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Will the Olsen twins’ fashion label survive the pandemic?

March 3, 2021, 1:49 PM UTC
Jenni Kayne Fall 2007 - Front Row
Mary-Kate and Ashley Olsen attend the Jenni Kayne Fall 2007 fashion show during Mercedes-Benz Fashion Week at The Salon in Bryant Park February 7, 2007 in New York City.
Peter Kramer—Getty Images for IMG

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Good morning, Broadsheet readers! Neera Tanden withdraws her cabinet nomination, New York Sen. Kirsten Gillibrand responds to allegations of sexual harassment against Gov. Andrew Cuomo, and we ponder the fate of the Olsen twins’ fashion company. Have a good Wednesday.

– Twinning. What will fashion look like in a post-COVID world? We’re all living in sweats and slippers now—and, at least in my case, getting very used to the elastic-waistband lifestyle—but it’s impossible to imagine that we won’t someday return to the world of workwear.

This deep-dive from The Cut asks what our sartorial future will mean for The Row, the fashion line founded by Mary-Kate and Ashley Olsen. If you’re not familiar with label, here’s how the former fashion director of Barneys describes it: “If you’re a super-wealthy woman in New York? The way we go to Uniqlo — they go to The Row.”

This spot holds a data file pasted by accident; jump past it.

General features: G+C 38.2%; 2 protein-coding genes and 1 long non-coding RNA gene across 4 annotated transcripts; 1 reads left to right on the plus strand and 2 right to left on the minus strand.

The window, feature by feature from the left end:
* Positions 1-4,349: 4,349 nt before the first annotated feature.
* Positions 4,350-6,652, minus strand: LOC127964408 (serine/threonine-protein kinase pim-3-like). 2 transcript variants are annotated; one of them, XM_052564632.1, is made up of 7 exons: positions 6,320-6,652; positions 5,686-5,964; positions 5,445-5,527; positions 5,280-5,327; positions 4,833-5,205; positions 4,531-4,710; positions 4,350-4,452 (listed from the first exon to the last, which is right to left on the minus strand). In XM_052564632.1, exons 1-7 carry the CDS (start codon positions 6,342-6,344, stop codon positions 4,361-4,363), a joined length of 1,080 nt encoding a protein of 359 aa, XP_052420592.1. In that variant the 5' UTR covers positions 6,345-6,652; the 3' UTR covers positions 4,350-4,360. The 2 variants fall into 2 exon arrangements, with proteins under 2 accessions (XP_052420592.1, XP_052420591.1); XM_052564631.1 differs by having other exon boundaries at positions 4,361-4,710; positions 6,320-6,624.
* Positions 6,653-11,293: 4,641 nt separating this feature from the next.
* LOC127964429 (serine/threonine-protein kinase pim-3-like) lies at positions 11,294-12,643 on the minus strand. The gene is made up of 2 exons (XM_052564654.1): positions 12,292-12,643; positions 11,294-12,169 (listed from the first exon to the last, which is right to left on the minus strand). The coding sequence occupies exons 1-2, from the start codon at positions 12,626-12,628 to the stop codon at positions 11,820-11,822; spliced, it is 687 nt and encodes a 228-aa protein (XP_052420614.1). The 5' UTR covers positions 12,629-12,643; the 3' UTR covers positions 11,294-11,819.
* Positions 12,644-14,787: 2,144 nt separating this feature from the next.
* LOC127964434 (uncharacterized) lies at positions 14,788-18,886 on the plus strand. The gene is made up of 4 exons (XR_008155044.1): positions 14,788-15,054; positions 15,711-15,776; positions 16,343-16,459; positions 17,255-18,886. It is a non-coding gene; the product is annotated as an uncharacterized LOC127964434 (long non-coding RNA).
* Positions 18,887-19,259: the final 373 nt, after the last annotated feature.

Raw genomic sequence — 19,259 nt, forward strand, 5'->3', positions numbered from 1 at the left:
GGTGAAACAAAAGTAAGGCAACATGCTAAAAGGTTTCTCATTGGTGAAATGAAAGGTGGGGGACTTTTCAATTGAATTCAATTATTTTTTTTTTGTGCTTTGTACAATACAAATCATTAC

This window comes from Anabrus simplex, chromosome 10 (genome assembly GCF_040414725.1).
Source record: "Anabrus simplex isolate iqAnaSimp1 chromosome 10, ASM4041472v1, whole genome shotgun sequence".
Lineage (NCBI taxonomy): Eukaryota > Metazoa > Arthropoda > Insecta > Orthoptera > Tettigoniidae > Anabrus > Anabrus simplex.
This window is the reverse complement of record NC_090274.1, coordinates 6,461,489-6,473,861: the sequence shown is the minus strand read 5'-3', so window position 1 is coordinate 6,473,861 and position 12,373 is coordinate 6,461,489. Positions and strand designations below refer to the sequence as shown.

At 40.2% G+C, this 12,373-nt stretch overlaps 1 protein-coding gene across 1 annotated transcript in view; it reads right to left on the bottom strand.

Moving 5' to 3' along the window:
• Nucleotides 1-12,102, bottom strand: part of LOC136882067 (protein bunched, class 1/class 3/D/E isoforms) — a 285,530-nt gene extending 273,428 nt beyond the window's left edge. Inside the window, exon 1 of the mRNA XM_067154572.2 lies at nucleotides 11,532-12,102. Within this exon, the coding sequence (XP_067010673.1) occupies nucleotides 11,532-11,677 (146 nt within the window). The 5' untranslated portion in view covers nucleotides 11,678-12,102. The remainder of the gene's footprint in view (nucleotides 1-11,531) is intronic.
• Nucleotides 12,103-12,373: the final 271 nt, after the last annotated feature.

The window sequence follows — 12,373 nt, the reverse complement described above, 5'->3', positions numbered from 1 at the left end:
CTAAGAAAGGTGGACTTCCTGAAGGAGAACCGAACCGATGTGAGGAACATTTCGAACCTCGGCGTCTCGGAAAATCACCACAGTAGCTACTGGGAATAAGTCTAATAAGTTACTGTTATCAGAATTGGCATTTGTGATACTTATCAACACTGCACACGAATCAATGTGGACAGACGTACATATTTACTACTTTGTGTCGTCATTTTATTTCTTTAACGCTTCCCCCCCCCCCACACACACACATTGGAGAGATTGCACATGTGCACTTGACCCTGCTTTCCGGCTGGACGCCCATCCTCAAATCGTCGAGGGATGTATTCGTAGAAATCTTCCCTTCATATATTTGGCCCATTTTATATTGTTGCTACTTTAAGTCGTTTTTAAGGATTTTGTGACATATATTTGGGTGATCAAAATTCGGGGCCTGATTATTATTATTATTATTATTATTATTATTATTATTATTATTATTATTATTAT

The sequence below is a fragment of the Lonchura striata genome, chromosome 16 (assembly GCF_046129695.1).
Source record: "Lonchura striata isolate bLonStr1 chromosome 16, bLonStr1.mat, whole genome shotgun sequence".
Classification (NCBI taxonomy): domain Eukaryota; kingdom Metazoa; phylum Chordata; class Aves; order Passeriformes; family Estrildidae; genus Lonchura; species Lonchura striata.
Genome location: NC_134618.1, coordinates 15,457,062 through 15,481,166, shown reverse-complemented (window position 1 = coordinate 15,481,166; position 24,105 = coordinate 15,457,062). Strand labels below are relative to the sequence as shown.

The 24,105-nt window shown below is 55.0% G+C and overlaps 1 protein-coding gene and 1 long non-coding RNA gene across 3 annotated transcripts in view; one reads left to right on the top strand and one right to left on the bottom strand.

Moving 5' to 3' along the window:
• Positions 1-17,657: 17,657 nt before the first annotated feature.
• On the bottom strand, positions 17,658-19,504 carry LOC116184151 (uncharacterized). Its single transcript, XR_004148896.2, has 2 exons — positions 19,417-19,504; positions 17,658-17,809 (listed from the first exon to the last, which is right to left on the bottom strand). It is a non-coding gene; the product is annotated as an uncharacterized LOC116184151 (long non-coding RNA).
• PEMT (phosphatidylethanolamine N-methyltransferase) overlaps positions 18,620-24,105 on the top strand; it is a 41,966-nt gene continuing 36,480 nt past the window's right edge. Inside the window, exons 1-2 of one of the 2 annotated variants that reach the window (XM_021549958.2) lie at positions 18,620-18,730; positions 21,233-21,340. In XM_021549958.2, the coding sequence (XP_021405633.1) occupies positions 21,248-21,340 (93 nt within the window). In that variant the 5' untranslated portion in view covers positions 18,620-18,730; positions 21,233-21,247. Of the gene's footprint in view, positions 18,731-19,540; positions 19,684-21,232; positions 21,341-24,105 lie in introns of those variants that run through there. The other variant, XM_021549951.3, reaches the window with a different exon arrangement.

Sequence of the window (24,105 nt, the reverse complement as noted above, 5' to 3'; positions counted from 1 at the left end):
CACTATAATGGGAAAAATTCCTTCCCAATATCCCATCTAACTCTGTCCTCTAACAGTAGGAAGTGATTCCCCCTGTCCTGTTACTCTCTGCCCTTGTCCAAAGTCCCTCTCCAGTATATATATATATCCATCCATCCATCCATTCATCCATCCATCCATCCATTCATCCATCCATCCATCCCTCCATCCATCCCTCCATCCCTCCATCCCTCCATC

I personally am not in the market for $1,000 sweaters, but I do have a fascination with the Olsen sisters. From their star turn on Full House to their tween empire of straight-to-VHS movies to their days as tabloid fodder NYU students, they’ve been famous and commodified their entire lives. Yes, they’re very rich and very privileged. But we’ve seen what so often happens to child stars, and I doubt many celeb-watchers would have guessed that the sisters would grow into the founders of a respected, multi CFDA-winning fashion line (and especially one that doesn’t put their celebrity front-and-center).

So, will The Row survive the pandemic? There are plenty of reasons to suggest the line might falter—Barneys, its largest vendor, going under; layoffs; a notably white staff; and questions about whether its very subdued aesthetic (“It is chic in the excellent, unfaultably appropriate way that reminds you that true chic may be the apotheosis of boring”) will jibe with the mood of a populace finally out of lockdown and ready to let loose. Yet, reflecting on what the Olsens have accomplished so far (they’re now all of 34!), I wouldn’t bet against them.

Kristen Bellstrom

The Broadsheet, Fortune’s newsletter for and about the world’s most powerful women, is coauthored by Kristen Bellstrom, Emma Hinchliffe, and Claire Zillman. Today’s edition was curated by Emma Hinchliffe


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